In this work, machine learning techniques are employed for crack detection and crack width classification. A set of 10 objects with different surfaces (no crack, cracks of different widths, a bump and a wavy pattern) were manufactured with PLA plastic using 3D printing technology (Ultimaker III, 0.2 mm layer height, 0.4 mm nozzle diameter). The wavy pattern consists of a repeated pattern of sine waves of 1mm amplitude and 5mm magnitude. The samples are shown in Figure 2. The types of these sample objects correspond to the classes implemented for training and testing the classifier. The Phantom Omni moved the tactile sensor across the sample objects: the periodic sliding has a magnitude of 1.6 cm and a frequency of 1,000 Hz. The average sliding velocity was 3.89 mm/s. The initial position of the tactile sensors was not controlled and varied from trial to trial and was set at ~5–10 mm from the crack edge. No normal force was applied by the sensor to the sampled surfaces except the force caused by the sensor weight (~200 g). Tactile and proximity signals were recorded for 12 repeated continuous sliding movements. This continuous recording was repeated five times. Figure 3 shows an example of raw data acquired on “no crack,” “crack,” “bump,” and “wavy pattern” for a continuous recording. For brevity, only the data acquired during sliding on different surfaces are shown.


Figure 2. Visualization of the set of objects explored during the experiments. The set for the Crack Recognition Analysis is formed by no crack, crack, bump, and wavy pattern surfaces. The series for the Crack Width classification experiment is made up of the same fractured surface with distinct widths of 0, 1, 2, 5, 8, and 10 mm.


Figure 3. (Top) Raw measurements from the four sensing elements of the sensor (deformations D1, D2, D3, and proximity P) for the set of surface patterns: “no crack,” “crack,” “bump,” and “wavy pattern.” Each column shows a different optical fiber signal. In red, the results of the left deformation (D1). In green, the data of the right deformation (D2). In blue, the normal deformation (D3). In yellow, the proximity data (P). (Bottom) The movement of the sensor is shown together with the corresponding proximity data.

2.4. Experimental Dataset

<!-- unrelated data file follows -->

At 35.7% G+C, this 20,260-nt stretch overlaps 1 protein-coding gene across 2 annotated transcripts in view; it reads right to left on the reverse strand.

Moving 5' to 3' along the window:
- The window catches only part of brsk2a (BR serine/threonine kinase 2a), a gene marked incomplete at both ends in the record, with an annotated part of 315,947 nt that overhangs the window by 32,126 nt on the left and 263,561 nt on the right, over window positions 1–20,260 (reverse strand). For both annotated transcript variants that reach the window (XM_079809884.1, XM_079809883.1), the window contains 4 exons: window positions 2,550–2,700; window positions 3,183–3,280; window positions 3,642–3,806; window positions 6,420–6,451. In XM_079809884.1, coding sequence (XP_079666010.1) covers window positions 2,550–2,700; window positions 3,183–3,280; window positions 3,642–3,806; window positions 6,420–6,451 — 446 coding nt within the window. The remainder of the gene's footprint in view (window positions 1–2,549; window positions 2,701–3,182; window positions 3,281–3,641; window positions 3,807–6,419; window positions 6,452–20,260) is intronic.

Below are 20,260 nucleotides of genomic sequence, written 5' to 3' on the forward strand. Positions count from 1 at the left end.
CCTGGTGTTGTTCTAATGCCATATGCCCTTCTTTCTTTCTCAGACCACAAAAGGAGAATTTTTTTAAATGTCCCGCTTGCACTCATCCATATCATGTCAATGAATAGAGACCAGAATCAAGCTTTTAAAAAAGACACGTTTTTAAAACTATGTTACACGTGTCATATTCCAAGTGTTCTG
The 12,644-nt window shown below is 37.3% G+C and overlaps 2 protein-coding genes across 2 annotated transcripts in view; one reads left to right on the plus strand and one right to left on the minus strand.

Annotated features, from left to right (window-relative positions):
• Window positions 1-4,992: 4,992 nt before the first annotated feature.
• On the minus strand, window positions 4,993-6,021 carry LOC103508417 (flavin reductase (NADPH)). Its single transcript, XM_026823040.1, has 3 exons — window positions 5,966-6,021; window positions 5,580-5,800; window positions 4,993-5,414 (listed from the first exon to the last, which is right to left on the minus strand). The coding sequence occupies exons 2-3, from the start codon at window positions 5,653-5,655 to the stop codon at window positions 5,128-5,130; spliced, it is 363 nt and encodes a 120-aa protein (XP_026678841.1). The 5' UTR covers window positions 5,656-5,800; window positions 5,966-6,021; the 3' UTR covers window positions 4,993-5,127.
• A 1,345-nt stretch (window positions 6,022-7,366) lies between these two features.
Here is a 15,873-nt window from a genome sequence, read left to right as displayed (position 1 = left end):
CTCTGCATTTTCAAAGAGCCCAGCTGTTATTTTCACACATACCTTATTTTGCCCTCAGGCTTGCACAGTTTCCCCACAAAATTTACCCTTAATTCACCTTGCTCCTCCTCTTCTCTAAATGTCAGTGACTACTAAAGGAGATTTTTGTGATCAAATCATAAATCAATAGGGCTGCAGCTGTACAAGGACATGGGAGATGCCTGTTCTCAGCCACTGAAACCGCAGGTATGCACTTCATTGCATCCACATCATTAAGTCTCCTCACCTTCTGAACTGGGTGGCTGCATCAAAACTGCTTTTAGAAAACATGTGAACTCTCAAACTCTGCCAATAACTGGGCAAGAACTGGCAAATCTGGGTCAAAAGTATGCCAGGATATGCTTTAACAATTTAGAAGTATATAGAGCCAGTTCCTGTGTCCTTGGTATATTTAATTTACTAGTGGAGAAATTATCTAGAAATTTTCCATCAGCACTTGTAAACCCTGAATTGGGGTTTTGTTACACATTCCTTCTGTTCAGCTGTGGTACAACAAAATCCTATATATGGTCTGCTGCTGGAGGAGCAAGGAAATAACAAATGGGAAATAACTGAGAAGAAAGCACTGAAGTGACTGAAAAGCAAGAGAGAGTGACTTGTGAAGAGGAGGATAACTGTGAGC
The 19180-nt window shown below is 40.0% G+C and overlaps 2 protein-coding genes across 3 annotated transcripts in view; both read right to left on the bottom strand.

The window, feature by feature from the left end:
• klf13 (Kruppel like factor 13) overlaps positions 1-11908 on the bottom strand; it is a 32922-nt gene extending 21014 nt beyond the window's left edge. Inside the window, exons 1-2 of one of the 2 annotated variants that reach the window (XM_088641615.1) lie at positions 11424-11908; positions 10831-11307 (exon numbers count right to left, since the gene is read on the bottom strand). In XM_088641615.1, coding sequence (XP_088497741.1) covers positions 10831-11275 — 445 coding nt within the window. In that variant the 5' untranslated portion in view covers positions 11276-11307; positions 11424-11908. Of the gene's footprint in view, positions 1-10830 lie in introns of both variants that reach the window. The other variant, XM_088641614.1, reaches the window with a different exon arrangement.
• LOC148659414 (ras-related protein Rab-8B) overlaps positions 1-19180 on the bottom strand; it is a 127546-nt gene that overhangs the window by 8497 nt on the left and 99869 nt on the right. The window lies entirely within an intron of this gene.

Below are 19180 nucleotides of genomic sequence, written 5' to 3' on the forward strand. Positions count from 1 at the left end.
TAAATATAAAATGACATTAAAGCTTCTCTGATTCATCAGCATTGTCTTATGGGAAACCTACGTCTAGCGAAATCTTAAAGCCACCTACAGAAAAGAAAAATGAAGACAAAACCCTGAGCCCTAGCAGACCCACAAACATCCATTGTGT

The data-set generated and used in this study is publicly available on the figshare repository “Automatic Fracture Database”2. The data is organized in a nine column format, corresponding to the following chronological measurements: sensor displacement, sensing elements signals (D1, D2, D3, P), the identification number of the current experiment, the number of the measurement trials (single sensors movement), the type of the surface explored (0 = no crack, 1 = crack, 2 = bump, and 3 = wavy pattern), and the direction of movement (0 = right, 1 = left).

3. Data Analysis for Crack Detection

The goal of the proposed algorithm is to detect and characterize mechanical fractures, such as cracks, based on the deformation and proximity data recorded from the sensors. The time history of the deformation and proximity data is recorded. Preprocessing step and features extraction are performed. The resultant output is used as an input for the classification algorithm.

3.1. Pre-processing

The goal of preprocessing was to prepare datasets containing information for the mechanical features, such as crack, bump, and wavy pattern and exclude not relevant datapoints (i.e., recording of the sensors sliding on a flat surface before and after interacting with the bump or crack). The preprocessed labelled datasets were then used for training process and cross-validation test. The preprocessing was fully automatic and was performed on the data collected from the haptic manipulator (sensor displacement) and optical sensing elements integrated in the sensor (deformations D1, D2, D3 and proximity P). The sensor's position data (obtained from the Geomagic haptic device) and the sensing elements data (D1–D3, P) were synchronized and sampled at 400 Hz. Prior the prepossessing stage the measurements of each trial (single sensor movement along the explored surface) were arranged in the following matrix:

Mm×5=[x d1 d2 d3 p],    (1)

with x, d1, d2, d3, and p vectors of size m × 1 representing single trial recordings (time history) of the sensor's displacement, three deformation signals and proximity signal, correspondingly, and m the number of data points in a specific trial. The proximity data (p) of each measurement trial was used to extract the data points corresponding directly to a specific mechanical feature (crack, bump, wavy pattern). This allowed to create a subset of data containing only the information specific to the mechanical feature, and to exclude the data points at the start and the end of the recording. This process was performed automatically, based on the analysis of the discrete-time derivative of proximity sensing for a given time window, and extracting the data for which the derivative exceeded a pre-defined threshold. The average discrete-time derivative for proximity measurement was computed as

Δpi=pi+n-pin, Δp¯=1m-ni=1m-nΔpi    (2)